“It was completely quiet until I heard a click of a lock,” said Vogel. “It was an instant goosebumps….There is somebody on the other side of this door who does not want me being here right now.”
That’s when Vogel called the cops. A few minutes later, an officer arrived and entered the Cyrus residence. Phillips was going into cardiac arrest on the bedroom floor of his mother’s room. He died in the hospital at 7:18 p.m.
Cyrus later recalled seeing her son dying on a hospital bed. When she was called to the hospital, she had assumed a dislocated shoulder or a sprained ankle. “I felt like I was watching it happen to somebody else,” she said, fighting back tears.
It was only after the autopsy, which found signs of strangulation and suffocation, that Phillips’s death turned into a homicide case.
“The next day I had gone down to the police station and that was when I had found out it wasn’t an accident and that somebody had been in my apartment,” Cyrus said.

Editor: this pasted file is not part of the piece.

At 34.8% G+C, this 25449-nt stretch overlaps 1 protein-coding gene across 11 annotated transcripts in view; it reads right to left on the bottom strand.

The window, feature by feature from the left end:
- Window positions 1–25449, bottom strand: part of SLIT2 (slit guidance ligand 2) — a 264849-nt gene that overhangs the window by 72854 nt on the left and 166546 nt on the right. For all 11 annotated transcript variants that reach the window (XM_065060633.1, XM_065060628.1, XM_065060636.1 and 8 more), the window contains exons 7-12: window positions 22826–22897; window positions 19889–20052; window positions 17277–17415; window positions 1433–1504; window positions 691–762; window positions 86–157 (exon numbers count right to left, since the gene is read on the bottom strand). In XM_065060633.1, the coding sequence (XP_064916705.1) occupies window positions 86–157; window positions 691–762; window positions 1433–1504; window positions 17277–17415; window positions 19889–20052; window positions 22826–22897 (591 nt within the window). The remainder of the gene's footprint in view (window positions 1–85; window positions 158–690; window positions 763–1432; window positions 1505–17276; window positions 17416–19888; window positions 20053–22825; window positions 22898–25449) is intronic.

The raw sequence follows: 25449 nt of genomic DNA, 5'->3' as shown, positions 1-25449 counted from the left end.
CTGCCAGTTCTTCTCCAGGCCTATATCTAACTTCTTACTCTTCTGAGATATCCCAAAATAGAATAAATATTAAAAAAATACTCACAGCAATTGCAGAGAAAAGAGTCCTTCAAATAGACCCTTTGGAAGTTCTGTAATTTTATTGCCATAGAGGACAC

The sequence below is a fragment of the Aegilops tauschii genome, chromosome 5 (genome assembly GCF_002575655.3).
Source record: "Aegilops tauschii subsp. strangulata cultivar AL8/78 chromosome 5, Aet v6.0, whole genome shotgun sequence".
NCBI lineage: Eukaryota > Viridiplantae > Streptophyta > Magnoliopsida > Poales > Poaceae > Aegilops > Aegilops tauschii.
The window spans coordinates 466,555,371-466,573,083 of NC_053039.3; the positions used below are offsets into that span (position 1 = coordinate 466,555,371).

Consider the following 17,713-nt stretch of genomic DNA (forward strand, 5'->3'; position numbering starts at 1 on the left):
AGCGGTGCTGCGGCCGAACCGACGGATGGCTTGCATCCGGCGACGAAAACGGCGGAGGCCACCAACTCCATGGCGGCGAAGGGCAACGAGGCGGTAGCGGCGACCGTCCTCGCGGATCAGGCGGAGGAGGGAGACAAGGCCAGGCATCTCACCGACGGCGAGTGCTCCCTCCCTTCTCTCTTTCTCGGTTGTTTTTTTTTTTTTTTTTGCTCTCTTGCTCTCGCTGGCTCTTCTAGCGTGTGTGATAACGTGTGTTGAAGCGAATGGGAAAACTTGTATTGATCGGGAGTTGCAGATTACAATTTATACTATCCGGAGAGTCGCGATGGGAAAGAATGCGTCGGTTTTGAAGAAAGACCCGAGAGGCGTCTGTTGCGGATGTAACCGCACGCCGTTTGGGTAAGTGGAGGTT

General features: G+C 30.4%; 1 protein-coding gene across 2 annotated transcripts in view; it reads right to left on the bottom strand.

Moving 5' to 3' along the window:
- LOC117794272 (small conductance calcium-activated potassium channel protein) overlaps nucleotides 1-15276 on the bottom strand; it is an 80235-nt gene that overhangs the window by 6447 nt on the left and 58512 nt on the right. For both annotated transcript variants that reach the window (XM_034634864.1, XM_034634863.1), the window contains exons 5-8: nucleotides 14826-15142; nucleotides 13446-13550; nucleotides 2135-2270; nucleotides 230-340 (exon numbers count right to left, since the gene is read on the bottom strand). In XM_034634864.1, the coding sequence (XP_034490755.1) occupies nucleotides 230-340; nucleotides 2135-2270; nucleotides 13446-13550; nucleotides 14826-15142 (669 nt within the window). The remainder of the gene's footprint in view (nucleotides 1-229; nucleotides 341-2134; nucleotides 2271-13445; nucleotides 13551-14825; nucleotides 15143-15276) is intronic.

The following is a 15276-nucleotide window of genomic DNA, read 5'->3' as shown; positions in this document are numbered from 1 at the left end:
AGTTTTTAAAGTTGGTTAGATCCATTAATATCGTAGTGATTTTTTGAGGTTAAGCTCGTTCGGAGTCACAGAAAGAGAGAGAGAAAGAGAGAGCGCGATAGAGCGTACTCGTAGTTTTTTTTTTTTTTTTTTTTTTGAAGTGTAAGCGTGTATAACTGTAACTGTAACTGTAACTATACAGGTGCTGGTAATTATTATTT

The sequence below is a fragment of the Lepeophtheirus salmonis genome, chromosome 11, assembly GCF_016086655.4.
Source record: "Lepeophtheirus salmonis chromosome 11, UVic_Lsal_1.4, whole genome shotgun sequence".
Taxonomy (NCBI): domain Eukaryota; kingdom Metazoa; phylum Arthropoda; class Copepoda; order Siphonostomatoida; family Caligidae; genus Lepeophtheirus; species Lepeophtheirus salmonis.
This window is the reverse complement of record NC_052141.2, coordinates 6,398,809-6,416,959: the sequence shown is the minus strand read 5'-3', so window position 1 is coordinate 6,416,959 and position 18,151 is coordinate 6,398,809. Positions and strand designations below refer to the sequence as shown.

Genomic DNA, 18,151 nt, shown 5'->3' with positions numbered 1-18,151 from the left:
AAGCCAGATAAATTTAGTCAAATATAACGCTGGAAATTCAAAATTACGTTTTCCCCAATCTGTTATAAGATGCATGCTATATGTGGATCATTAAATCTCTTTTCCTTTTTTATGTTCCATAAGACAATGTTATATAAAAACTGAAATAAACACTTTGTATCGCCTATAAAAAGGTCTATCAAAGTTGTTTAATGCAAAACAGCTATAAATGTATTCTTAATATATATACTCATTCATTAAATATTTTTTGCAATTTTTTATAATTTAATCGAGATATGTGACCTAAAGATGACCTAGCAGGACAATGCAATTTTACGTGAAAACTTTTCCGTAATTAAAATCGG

Police at the scene found an open window with its screen pushed out and its plastic blinds ajar. They also found a muddy footprint on the ground outside.
It was a 20-foot drop to the ground, so police assumed the suspect was athletic and might have hurt their leg or ankle. But no one in the neighborhood recalled anyone jumping out of the second-story window.
The morning after Phillips’s death, lead investigator Mark Murray called the D.A.’s office with some bold news.
“We got some strong feelings about certain people…or one person,” he said. “There’s one person in particular that we want to talk to.”